Can we discuss degassing?

Discussion in 'Beginners Wine Making Forum' started by Lornahdune, Mar 7, 2014.

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  1. Mar 7, 2014 #1

    Lornahdune

    Lornahdune

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    Still in newbie-land. I have 4-5 containers of various fruit and mazer mead going at this time. All are in their secondary fermenters getting close to clearing and bottling. However, as I read through all the posts, I constantly see references to degassing the wine. But this step is not in my recipes. I have never made wine from grapes, only fruit or honey.

    1. what is it and how do you de-gas? (be polite, now boys!) :)

    2. does my fruit wine need to be de-gassed?

    3. Best time to do it?

    4. am I spelling it right? :)
     
  2. Mar 7, 2014 #2

    kevinlfifer

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    Depends on how big of a hurry your in. Time will de-gas any wine. In my experience sweeter wines are slower to de-gas. If you decide to de-gas don't over do it and whip in air/O2 (I did that as a newbie). If there is substantial CO2 it will not clear until the CO2 dissipates. As the C)2 is being released tiny bubbles grab tiny particles and keep them in suspension. As the CO2 depletes, these particles will eventually make their way to the bottom and stay there. Whipping out the CO2 just speeds up that process.
     
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  3. Mar 7, 2014 #3

    BernardSmith

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    When yeast ferment sugar the by-product is carbon dioxide (CO2). In fact about half the molecular weight of the sugar is transformed into alcohol and half is converted into this gas. In other words, whether you realize this or not what you have in the early months after pitching the yeast is a carbonated drink.

    If you pitch the yeast and ferment your wine in a large mouthed bucket then much of that CO2 dissipates into the air but a great deal is absorbed by the liquid and so when you rack the wine from your primary into a carboy that you seal with a bubbler then the gas slowly leaves. If you are willing to allow the wine to age long enough and you rack the wine every two or three months (always adding some K-meta to ensure that there is enough sulfur dioxide in the wine to prevent oxidation and spoilage) and if you splash rack - that is allow the wine to run down the inside wall of the carboy you are racking into) then more and more of the gas held in the wine will be expelled.
    If , however, you want to speed up the time between the end of fermentation and bottling you need to use mechanical means to remove the gas. That can be by using a drill and a plastic whip to agitate the wine. It can be by using a hand or electrical pump to pull a vacuum and so suck out the gas. It can be increasing the temperature of the wine (slightly) to say 70 degrees and thereby inhibiting the wine's ability to hold the gas (cold liquid can store more CO2 than liquid at higher temperatures).
    Another method might be to add sanitized oak chips or (very clean and sanitized) stainless steel screws to encourage the absorbed gas to nucleate (form large bubbles on the rough surface of those materials. Nucleation allows the gas to be more easily expelled (but you need to watch that the mouth of the carboy does not act like the barrel of a gun and create a volcano of wine that leaves with the gas. (So one way is to remove several inches of the wine from your carboy before nucleating or indeed before creating a vacuum. Or you might simply (and very carefully) vibrate or shake and agitate the wine in the carboy (like shaking a can of soda) - perhaps by placing the carboy on top of a washing machine (very risky) or dryer... Or you might use a mixture of all these techniques to degas the wine.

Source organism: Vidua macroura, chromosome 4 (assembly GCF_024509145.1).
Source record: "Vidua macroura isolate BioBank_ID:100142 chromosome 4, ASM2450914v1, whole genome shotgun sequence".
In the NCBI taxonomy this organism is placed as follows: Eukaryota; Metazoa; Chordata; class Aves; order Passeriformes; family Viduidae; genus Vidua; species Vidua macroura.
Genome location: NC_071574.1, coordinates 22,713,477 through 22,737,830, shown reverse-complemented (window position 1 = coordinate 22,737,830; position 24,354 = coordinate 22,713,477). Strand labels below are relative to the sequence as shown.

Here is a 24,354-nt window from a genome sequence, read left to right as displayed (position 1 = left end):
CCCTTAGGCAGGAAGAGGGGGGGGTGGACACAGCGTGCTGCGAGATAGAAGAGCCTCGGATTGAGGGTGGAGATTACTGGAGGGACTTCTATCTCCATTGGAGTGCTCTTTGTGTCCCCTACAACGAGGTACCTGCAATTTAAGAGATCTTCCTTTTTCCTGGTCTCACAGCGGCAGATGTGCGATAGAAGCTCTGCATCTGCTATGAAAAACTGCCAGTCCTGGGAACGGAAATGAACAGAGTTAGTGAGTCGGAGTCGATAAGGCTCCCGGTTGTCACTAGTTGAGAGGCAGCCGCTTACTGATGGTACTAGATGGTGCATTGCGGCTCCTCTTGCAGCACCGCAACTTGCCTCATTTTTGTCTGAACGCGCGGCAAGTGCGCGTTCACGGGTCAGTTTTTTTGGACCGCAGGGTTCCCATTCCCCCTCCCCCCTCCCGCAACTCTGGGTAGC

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  4. Mar 7, 2014 #4

    Scott

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    Many ways to spell it!!

    Dang Bernard you type faster than me <G>
     
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  5. Mar 7, 2014 #5

    olusteebus

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    Here is what I have done. I degass shortly after fermentation has ended and before I clear. The traditional way (other than ageing at least 4 or 5 months) is to stir vigorously until the small fizzy bubbles cease and only larger, less fizzy bubbbles are produced.

    It is important that the wine is about 70 to 75 degrees F.


    That takes a lot of stirring.

    As stated above, any wine needs degassing as fermentation produces co2 ( carbonation) which will blow the cork out and is not pleasant to drink.

    I use a brake bleeder that I got from harbor freight. It is a squeeze type tool that creates a vacuum. With a tube from a stopper with a hole, I connect to the tool. I pump it until about 20 or 25 and let it stay there until it goes way down. I repeat that until it stops making the small, fizzy bubbles.

    If you have a vacuum machine for racking (such as an Allinone or other pump) you can vacuum splash rack.

    I splash rack and use a brake bleeder. Google brake bleeder winemakingtalk.

    Here is some info on splash racking

    www.google.com/search?q=how+to+spla....winemakingtalk.com&safe=off&biw=1366&bih=635

    Here is some info on the all in one. A great tool or you can hobble one together yourself for a little less money (not a lot as the cost is in the pump.)

    http://www.allinonewinepump.com/

    You can spell it degas, de-gas, ungas, or un-gas. There may be other options. (just kidding, we do that here)
     
    Last edited: Mar 7, 2014
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  6. Mar 7, 2014 #6